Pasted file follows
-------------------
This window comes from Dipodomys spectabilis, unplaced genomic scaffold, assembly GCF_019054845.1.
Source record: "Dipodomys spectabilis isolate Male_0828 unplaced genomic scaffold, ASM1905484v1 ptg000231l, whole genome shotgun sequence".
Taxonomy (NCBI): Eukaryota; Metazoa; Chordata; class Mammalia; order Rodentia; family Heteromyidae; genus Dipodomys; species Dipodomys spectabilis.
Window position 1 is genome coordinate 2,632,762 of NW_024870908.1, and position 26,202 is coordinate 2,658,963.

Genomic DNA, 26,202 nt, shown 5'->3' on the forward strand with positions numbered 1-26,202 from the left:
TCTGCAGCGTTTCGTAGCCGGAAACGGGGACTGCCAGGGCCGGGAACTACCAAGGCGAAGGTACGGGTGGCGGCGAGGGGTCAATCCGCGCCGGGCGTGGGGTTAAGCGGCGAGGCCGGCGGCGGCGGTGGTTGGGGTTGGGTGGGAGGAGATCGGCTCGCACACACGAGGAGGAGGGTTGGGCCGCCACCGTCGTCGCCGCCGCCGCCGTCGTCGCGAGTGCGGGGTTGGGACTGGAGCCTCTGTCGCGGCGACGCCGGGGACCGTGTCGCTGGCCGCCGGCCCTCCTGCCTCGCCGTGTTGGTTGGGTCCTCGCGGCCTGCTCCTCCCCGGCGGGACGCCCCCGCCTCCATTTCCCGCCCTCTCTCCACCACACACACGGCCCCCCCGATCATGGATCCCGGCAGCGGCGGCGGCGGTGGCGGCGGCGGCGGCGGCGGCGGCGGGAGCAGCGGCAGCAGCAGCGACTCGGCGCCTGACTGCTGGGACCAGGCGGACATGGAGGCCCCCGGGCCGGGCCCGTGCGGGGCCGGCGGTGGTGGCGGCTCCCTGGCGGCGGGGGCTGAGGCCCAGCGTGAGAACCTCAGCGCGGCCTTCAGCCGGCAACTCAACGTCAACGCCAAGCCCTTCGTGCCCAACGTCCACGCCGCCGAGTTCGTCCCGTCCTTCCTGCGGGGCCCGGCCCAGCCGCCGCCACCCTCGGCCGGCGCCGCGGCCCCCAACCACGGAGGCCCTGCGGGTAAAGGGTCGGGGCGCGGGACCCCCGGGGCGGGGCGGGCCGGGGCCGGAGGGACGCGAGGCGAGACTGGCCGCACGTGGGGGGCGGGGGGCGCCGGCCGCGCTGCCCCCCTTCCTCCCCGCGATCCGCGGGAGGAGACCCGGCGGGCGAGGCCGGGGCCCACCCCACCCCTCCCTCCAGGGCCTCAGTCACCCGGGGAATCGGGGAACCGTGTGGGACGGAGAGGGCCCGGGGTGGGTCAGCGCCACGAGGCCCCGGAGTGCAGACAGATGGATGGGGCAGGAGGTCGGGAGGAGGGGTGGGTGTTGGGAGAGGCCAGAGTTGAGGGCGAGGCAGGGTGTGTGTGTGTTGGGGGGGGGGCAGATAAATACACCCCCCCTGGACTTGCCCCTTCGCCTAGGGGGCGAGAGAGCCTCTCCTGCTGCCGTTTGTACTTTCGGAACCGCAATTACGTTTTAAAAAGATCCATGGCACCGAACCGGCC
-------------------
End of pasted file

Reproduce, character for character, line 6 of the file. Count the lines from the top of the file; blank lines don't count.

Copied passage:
TCTGCAGCGTTTCGTAGCCGGAAACGGGGACTGCCAGGGCCGGGAACTACCAAGGCGAAGGTACGGGTGGCGGCGAGGGGTCAATCCGCGCCGGGCGTGGGGTTAAGCGGCGAGGCCGGCGGCGGCGGTGGTTGGGGTTGGGTGGGAGGAGATCGGCTCGCACACACGAGGAGGAGGGTTGGGCCGCCACCGTCGTCGCCGCCGCCGCCGTCGTCGCGAGTGCGGGGTTGGGACTGGAGCCTCTGTCGCGGCGACGCCGGGGACCGTGTCGCTGGCCGCCGGCCCTCCTGCCTCGCCGTGTTGGTTGGGTCCTCGCGGCCTGCTCCTCCCCGGCGGGACGCCCCCGCCTCCATTTCCCGCCCTCTCTCCACCACACACACGGCCCCCCCGATCATGGATCCCGGCAGCGGCGGCGGCGGTGGCGGCGGCGGCGGCGGCGGCGGCGGGAGCAGCGGCAGCAGCAGCGACTCGGCGCCTGACTGCTGGGACCAGGCGGACATGGAGGCCCCCGGGCCGGGCCCGTGCGGGGCCGGCGGTGGTGGCGGCTCCCTGGCGGCGGGGGCTGAGGCCCAGCGTGAGAACCTCAGCGCGGCCTTCAGCCGGCAACTCAACGTCAACGCCAAGCCCTTCGTGCCCAACGTCCACGCCGCCGAGTTCGTCCCGTCCTTCCTGCGGGGCCCGGCCCAGCCGCCGCCACCCTCGGCCGGCGCCGCGGCCCCCAACCACGGAGGCCCTGCGGGTAAAGGGTCGGGGCGCGGGACCCCCGGGGCGGGGCGGGCCGGGGCCGGAGGGACGCGAGGCGAGACTGGCCGCACGTGGGGGGCGGGGGGCGCCGGCCGCGCTGCCCCCCTTCCTCCCCGCGATCCGCGGGAGGAGACCCGGCGGGCGAGGCCGGGGCCCACCCCACCCCTCCCTCCAGGGCCTCAGTCACCCGGGGAATCGGGGAACCGTGTGGGACGGAGAGGGCCCGGGGTGGGTCAGCGCCACGAGGCCCCGGAGTGCAGACAGATGGATGGGGCAGGAGGTCGGGAGGAGGGGTGGGTGTTGGGAGAGGCCAGAGTTGAGGGCGAGGCAGGGTGTGTGTGTGTTGGGGGGGGGGCAGATAAATACACCCCCCCTGGACTTGCCCCTTCGCCTAGGGGGCGAGAGAGCCTCTCCTGCTGCCGTTTGTACTTTCGGAACCGCAATTACGTTTTAAAAAGATCCATGGCACCGAACCGGCC